SteadyOptions is an options trading forum where you can find solutions from top options traders. TRY IT FREE!

We’ve all been there… researching options strategies and unable to find the answers we’re looking for. SteadyOptions has your solution.

Expiration Surprises to Avoid


Unless buying or selling options with a distant expiration date (LEAPS), each trader understands that the value of an option portfolio becomes increasingly volatile as the time to options expiration decreases. It is important to be aware of specific situations that may crush (or expand) the value of your positions. 

Here are six situations that should be of special concern when expiration day draws nigh.

 

1) Position Size

 

When trading options, the most effective method for controlling risk is paying attention to position size (number of options or spreads bought/sold). Smaller size translates into less profit and less reward. However, successful traders understand: minimizing losses is the key to success.

 

When options expiration approaches, an option's value can change dramatically. The effect of time is far less on longer-term options.

 

Gamma measures the rate at which an option's delta changes. When gamma is high – and it increases as expiration approaches – delta can move from near zero (OTM option) to almost 100 (ITM option) quickly.

 

Option owners can earn a bunch of money in a hurry, and option shorts can get hammered. However, those short-lived options often become worthless. These are the conflicting dreams of option sellers and buyers.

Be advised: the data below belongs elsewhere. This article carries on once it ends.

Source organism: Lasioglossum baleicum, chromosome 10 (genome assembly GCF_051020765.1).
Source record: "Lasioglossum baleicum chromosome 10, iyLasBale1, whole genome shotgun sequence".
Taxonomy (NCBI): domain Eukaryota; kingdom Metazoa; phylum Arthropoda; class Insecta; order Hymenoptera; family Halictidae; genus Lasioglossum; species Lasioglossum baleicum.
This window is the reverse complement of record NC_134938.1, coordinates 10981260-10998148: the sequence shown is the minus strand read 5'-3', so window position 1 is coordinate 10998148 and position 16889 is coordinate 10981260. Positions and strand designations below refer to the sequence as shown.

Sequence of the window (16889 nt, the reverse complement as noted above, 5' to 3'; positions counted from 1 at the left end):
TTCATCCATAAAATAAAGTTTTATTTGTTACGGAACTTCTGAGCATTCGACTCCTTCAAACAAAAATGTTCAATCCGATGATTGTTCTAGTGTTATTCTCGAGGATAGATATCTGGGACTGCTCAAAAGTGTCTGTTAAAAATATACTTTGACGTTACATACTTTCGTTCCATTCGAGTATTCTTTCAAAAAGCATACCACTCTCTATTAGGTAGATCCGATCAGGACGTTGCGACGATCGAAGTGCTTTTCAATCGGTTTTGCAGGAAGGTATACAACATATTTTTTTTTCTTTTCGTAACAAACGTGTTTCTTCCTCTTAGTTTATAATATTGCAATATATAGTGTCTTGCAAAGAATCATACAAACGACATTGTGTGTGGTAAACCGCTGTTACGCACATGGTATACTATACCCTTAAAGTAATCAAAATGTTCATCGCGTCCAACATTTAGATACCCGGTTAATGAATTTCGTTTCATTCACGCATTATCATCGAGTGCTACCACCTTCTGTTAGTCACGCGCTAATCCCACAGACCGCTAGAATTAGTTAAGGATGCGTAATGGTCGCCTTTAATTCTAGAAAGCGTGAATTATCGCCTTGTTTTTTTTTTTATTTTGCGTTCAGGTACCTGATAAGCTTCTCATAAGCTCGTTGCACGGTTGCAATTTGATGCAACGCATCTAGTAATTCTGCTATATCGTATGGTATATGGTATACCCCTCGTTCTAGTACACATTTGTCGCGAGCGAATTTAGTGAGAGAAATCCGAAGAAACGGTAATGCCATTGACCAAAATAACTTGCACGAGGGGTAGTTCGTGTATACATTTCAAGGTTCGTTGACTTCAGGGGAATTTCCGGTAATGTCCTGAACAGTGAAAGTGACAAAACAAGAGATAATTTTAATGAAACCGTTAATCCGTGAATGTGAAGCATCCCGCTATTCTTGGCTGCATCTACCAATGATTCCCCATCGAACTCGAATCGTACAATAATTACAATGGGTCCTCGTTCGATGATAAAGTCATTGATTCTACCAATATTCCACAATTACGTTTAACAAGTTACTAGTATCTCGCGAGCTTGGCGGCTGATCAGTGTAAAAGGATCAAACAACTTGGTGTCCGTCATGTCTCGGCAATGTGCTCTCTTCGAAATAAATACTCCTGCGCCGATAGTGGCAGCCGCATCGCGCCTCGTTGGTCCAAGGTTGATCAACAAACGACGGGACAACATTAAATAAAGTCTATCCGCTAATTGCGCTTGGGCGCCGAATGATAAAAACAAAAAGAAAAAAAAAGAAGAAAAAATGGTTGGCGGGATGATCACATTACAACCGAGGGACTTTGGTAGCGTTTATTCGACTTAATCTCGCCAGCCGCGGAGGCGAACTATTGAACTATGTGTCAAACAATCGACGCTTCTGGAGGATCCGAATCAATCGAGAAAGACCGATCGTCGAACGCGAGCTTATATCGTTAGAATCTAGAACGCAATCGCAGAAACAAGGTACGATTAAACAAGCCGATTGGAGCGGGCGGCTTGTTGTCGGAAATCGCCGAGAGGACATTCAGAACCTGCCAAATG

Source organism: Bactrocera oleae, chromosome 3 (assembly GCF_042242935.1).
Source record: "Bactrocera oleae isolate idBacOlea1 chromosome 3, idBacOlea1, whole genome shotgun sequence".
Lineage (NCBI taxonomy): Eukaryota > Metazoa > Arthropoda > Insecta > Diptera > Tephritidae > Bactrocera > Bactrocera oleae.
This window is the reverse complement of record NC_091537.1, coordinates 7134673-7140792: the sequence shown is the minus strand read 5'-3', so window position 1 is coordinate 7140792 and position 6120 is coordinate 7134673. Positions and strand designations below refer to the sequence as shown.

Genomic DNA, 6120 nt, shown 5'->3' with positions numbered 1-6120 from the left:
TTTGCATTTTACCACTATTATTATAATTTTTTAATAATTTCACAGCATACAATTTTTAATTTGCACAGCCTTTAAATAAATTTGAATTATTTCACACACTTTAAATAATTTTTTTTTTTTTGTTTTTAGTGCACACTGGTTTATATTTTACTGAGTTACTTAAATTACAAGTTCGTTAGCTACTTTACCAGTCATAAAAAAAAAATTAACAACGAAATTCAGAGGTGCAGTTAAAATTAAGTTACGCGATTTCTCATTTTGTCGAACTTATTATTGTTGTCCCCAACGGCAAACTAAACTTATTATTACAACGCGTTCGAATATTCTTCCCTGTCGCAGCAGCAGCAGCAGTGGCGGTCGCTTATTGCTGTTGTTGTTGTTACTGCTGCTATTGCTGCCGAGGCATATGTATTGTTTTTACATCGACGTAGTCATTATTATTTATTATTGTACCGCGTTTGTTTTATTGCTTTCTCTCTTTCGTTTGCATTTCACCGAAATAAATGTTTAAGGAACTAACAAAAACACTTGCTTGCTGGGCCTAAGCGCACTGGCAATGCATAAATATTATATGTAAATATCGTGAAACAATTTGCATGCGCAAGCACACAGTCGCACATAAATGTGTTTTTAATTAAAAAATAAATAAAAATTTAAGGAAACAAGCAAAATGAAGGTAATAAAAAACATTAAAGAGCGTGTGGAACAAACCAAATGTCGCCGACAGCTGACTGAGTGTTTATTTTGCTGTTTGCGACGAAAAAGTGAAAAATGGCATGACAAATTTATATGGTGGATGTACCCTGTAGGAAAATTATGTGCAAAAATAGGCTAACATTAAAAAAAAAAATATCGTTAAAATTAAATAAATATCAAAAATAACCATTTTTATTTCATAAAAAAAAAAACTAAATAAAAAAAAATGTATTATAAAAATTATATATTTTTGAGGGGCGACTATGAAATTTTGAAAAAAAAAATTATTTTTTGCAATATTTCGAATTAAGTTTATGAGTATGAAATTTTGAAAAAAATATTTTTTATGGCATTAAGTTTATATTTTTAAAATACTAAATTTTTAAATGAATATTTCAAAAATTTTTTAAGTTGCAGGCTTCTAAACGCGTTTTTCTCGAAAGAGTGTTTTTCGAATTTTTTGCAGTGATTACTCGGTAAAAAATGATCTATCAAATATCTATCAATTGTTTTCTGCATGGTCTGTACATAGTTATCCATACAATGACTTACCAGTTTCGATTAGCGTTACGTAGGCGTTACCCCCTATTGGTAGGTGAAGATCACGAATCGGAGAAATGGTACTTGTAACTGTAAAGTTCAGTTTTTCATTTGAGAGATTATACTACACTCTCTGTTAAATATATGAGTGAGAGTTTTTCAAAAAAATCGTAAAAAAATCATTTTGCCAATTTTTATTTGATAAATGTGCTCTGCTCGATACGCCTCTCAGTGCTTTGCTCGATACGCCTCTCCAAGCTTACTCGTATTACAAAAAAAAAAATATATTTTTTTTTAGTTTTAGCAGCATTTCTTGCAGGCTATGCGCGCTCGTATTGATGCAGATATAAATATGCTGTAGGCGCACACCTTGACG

The point is that having a position in ATM (or not far OTM) options is treacherous, and reducing the size of your position is a healthy and simple method for reducing risk.

 

Consider reducing position size when playing the higher risk/higher reward game of trading options near expiration.

 

2) Margin Calls

 

Receiving an unexpected margin call is one of those unpleasant experiences that traders must avoid. At best, margin calls are inconvenient. Most margin calls result in a monetary loss, even if it's only from extra commissions. Think of it as punishment for not being prepared

 

When you hold any ITM short option position, there is the possibility of being assigned (and converting an option position to stock) an exercise notice. Early exercise is unlikely unless the option is deep ITM. However, you already know that any option that finishes ITM is subject to automatic exercise.

 

Exiting the trade prior to expiration makes it likely (there is still the chance of being assigned before you exit) that you can avoid the margin call.

 

Most put sellers (conservatively) sell puts only when cash secured. That means: cash to buy shares is already in the account. When cash is available, there is no margin call.

 

Those who write call options are subject to the same assignment risk. If the trader is covered, there is no problem. Upon assignment, the shares already owned are sold to honor the option seller's obligations.

 

When you receive a margin call, many brokers (no warning) sell enough securities (to generate cash) to meet that call. Other brokers automatically repurchase your short options (with no advance warning) before expiration arrives.

 

Bottom line: When you cannot meet the margin requirement, do not hold a position that is subject to early exercise. And never hold that position through expiration (when assignment is guaranteed). Find a way to exit the trade to avoid possible margin calls. For clarity: If margin is not a problem, none of this applies to you.

 

forex-options-expiration.png

 

3) Increased Volatility

 

Pay attention to volatility – both volatility of the underlying stock or index as well as the implied volatility of the options themselves.

 

For option owners volatility is your friend. The fact that stocks are more volatile is enough to raise implied volatility, and that in turn increases the value of your options – sometimes by more than its daily time decay.

 

If you get lucky twice, and the volatile market moves your way, the option's price may increase many-fold. That's nirvana for option owners.